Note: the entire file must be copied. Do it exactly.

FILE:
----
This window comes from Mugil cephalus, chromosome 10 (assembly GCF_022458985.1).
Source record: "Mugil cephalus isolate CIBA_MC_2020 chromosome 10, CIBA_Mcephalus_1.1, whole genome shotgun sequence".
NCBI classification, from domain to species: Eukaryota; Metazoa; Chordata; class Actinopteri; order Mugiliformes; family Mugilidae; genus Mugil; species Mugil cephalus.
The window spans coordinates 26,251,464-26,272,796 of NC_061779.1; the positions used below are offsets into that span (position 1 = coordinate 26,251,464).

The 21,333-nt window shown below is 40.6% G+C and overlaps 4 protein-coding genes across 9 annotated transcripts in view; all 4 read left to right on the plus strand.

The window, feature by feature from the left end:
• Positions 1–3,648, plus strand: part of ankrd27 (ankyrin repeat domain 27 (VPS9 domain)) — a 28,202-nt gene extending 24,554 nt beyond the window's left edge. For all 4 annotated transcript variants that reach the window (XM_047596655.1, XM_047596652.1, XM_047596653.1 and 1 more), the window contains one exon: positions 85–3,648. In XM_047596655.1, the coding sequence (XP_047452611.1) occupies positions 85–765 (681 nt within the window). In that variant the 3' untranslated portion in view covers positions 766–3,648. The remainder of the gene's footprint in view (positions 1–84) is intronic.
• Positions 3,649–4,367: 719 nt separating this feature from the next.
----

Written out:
This window comes from Mugil cephalus, chromosome 10 (assembly GCF_022458985.1).
Source record: "Mugil cephalus isolate CIBA_MC_2020 chromosome 10, CIBA_Mcephalus_1.1, whole genome shotgun sequence".
NCBI classification, from domain to species: Eukaryota; Metazoa; Chordata; class Actinopteri; order Mugiliformes; family Mugilidae; genus Mugil; species Mugil cephalus.
The window spans coordinates 26,251,464-26,272,796 of NC_061779.1; the positions used below are offsets into that span (position 1 = coordinate 26,251,464).

The 21,333-nt window shown below is 40.6% G+C and overlaps 4 protein-coding genes across 9 annotated transcripts in view; all 4 read left to right on the plus strand.

The window, feature by feature from the left end:
• Positions 1–3,648, plus strand: part of ankrd27 (ankyrin repeat domain 27 (VPS9 domain)) — a 28,202-nt gene extending 24,554 nt beyond the window's left edge. For all 4 annotated transcript variants that reach the window (XM_047596655.1, XM_047596652.1, XM_047596653.1 and 1 more), the window contains one exon: positions 85–3,648. In XM_047596655.1, the coding sequence (XP_047452611.1) occupies positions 85–765 (681 nt within the window). In that variant the 3' untranslated portion in view covers positions 766–3,648. The remainder of the gene's footprint in view (positions 1–84) is intronic.
• Positions 3,649–4,367: 719 nt separating this feature from the next.